This vigorous debate between two distinguished philosophers presents two views on a topic of worldwide importance: the role of religion in politics. Audi argues that citizens in a free democracy should distinguish religious and secular considerations and give them separate though related roles. Wolterstorff argues that religious elements are both appropriate in politics and indispensable to the vitality of a pluralistic democracy. Each philosopher first states his position in detail, then responds to and criticizes the opposing viewpoint. Written with engaging clarity, Religion in the Public Square will spur discussion among scholars, students, and citizens.
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Robert Audi is Charles J. Mach Distinguished Professor of Philosophy at the University of Nebraska, the author of numerous books and articles, and the editor of The Cambridge Dictionary of Philosophy.
Nicholas Wolterstorff is Noah Porter Professor of Philosophical Theology at Yale University and the author of, among other books, Divine Discourse and John Locke and the Ethics of Belief.
An extremely valuable contribution on the place of religious ideas in our country's political life. . . . Clearly written and accessible . . . this book will greatly enrich both those seeking an introduction to the place of religious conviction in political life and those who have already engaged that troubling subject. (Kent Greenwalt The Philosophical Review)
Robert Audi and Nicholas Wolterstorff are two of the most thoughtful voices in the contemporary debate about the proper role of religion in politics. Their book, Religion In The Public Square, makes an important contribution. I recommend it highly. (Michael J. Perry)
The book presents two sides to the question of the role of religion in the public square. Both positions are well argued, informed and clearly presented. While the book's clarity makes it an excellent source for an undergraduate course, it does such a good job of bringing out key issues that it stands as a contribution to an understanding of the foundations of liberal democracy valuable in its own right. (Jacqueline Marina Teaching Philosophy, 21:3, September 1998)
Audi and Wolterstorff have provided us with a robust exchange, one that is accessible to a wide audience yet sophisticated enough to appeal to specialists in the field. As political theorists and philosophers continue to take up these issues, they would be wise to turn to this text for guidance on how to understand these questions from the perspective of contemporary philosophers of religion. (Brett T. Wilmot The Journal Of Religion)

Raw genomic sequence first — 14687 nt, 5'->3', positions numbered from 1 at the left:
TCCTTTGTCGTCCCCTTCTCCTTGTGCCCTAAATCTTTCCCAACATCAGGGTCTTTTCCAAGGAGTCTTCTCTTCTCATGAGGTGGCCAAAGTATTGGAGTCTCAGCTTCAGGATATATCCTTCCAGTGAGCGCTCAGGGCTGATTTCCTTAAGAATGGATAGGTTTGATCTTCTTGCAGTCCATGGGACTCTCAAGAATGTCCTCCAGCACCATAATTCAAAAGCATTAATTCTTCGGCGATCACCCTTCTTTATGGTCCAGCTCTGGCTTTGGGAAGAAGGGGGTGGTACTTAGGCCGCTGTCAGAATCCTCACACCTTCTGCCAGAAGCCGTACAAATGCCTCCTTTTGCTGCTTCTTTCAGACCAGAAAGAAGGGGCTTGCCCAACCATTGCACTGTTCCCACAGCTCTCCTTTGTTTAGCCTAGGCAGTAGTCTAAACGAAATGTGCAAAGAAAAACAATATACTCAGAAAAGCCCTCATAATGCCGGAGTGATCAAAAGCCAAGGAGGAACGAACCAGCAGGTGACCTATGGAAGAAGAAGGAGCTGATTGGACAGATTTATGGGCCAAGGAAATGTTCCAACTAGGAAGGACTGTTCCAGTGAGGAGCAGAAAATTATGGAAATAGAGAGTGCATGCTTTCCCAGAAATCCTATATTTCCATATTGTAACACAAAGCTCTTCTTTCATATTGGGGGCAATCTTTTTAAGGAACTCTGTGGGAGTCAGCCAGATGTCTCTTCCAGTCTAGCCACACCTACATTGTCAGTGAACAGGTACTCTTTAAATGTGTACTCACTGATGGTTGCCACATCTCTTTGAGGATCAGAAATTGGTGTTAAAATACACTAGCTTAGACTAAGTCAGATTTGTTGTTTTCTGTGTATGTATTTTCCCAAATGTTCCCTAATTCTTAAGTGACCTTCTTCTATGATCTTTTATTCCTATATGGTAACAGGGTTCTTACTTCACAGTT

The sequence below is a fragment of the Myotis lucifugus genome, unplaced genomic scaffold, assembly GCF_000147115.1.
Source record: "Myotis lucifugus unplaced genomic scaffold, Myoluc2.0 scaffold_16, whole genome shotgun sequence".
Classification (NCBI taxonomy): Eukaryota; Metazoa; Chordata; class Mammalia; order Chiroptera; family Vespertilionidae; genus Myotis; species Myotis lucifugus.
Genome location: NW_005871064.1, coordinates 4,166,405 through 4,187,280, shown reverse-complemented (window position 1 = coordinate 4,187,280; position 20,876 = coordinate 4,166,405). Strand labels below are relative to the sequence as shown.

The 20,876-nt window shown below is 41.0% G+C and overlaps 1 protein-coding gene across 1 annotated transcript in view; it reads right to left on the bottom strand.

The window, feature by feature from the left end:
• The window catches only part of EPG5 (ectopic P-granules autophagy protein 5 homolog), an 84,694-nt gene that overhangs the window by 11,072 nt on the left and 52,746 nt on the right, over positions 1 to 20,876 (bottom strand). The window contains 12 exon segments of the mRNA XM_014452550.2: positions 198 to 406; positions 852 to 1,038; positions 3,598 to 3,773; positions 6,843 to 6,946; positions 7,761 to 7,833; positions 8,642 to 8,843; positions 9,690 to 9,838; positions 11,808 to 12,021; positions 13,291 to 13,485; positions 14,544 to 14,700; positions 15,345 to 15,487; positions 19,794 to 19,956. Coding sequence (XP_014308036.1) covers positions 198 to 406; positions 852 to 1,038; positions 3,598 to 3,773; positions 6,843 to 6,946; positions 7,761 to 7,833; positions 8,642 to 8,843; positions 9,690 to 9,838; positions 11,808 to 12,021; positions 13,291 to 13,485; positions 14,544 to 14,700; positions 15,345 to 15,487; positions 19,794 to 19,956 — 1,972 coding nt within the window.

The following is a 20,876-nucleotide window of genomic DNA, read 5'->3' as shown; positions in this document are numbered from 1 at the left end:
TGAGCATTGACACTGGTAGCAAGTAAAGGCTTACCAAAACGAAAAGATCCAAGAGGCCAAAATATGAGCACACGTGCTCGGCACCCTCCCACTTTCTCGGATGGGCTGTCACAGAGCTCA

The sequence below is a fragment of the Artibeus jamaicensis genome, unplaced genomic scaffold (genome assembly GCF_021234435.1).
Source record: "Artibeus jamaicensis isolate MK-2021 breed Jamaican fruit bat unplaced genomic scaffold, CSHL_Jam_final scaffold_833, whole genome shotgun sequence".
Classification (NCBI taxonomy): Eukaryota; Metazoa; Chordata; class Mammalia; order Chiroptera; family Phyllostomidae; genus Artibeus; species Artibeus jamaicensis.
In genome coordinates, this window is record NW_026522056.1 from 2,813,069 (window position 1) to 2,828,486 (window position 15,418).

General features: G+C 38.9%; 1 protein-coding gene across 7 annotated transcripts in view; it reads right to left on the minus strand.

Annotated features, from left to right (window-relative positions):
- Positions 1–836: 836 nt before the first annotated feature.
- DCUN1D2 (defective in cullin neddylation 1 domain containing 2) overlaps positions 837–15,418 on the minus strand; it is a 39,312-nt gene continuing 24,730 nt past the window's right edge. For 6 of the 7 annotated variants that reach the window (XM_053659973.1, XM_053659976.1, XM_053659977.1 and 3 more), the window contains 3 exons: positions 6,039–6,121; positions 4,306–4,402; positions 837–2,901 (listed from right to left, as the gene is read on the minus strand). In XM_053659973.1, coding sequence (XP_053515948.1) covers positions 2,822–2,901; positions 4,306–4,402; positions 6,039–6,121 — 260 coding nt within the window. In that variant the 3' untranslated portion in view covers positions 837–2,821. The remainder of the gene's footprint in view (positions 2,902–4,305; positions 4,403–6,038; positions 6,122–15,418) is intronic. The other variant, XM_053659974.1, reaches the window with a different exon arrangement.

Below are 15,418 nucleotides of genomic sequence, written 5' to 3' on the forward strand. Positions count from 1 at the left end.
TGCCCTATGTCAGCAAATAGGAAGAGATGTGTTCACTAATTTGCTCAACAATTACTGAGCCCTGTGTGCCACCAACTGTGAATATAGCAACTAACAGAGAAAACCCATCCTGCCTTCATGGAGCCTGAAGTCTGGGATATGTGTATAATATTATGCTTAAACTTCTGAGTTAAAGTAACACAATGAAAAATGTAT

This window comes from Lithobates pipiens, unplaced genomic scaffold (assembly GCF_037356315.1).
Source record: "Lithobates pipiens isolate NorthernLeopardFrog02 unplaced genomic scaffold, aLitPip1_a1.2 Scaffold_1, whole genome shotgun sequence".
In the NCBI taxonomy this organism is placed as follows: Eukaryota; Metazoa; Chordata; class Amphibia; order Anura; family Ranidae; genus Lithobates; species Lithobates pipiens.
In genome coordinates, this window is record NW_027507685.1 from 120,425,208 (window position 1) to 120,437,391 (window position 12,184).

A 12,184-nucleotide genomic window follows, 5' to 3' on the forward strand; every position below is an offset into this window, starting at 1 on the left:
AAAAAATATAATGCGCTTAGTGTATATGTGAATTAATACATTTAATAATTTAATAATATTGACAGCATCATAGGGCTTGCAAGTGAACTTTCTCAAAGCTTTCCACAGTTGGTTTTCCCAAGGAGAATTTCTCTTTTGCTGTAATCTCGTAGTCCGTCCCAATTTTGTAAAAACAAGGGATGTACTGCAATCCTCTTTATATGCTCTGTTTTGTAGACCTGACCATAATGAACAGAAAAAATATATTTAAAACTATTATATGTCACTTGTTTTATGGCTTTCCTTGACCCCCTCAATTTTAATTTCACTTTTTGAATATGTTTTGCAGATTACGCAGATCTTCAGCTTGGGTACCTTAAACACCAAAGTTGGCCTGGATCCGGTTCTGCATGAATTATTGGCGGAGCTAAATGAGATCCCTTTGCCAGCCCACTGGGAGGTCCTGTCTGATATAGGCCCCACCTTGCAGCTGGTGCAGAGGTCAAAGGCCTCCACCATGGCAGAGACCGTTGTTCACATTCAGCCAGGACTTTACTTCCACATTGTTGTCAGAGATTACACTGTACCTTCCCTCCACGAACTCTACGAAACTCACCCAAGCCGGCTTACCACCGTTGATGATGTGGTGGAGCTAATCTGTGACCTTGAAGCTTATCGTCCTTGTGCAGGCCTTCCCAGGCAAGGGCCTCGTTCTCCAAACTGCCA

Singly and by their disagreements, Audi and Wolterstorff show how complex is the issue of what role religious convictions may play in the public life of liberal democracies. Their debate is itself a model of the richer political discussion our society needs. (Larmore, Charles)
Anyone wanting a deeper understanding of the philosophical issues at stake in the debate between liberal neutrality and faith-based morality needs to study this book carefully. (Ethics & Medicine 2000)
The book is of a model clarity , careful thinking, and reasoned dialogue. It makes a valuable contribution to the religion and liberalism debate. (Religious Studies Review)
Audi and Wolterstoff demonstrate the complex realities surrounding religious and political arguments concerning the need for a consistent ethical rationale for determining the proper presence of religious principles in political debate. Their arguments highlight the contemporary dialogue between political liberalism and theologically based responses. (Andrews University Seminary Studies)
This book is a carefully reasoned and temperate discussion on both sides. It deserves to be read by all concerned about issues of church and state. (Terrorism And Political Violence)
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